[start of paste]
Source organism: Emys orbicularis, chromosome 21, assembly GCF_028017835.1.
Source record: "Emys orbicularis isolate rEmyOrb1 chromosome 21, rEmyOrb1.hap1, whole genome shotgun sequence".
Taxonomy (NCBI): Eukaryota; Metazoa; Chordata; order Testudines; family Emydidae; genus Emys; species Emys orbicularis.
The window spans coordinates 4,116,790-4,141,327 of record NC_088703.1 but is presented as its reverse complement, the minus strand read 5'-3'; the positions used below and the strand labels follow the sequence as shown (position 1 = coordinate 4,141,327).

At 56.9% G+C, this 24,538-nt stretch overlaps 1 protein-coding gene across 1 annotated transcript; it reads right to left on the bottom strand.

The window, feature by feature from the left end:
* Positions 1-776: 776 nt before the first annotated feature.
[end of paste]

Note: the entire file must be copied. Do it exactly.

Source organism: Emys orbicularis, chromosome 21, assembly GCF_028017835.1.
Source record: "Emys orbicularis isolate rEmyOrb1 chromosome 21, rEmyOrb1.hap1, whole genome shotgun sequence".
Taxonomy (NCBI): Eukaryota; Metazoa; Chordata; order Testudines; family Emydidae; genus Emys; species Emys orbicularis.
The window spans coordinates 4,116,790-4,141,327 of record NC_088703.1 but is presented as its reverse complement, the minus strand read 5'-3'; the positions used below and the strand labels follow the sequence as shown (position 1 = coordinate 4,141,327).

At 56.9% G+C, this 24,538-nt stretch overlaps 1 protein-coding gene across 1 annotated transcript; it reads right to left on the bottom strand.

The window, feature by feature from the left end:
* Positions 1-776: 776 nt before the first annotated feature.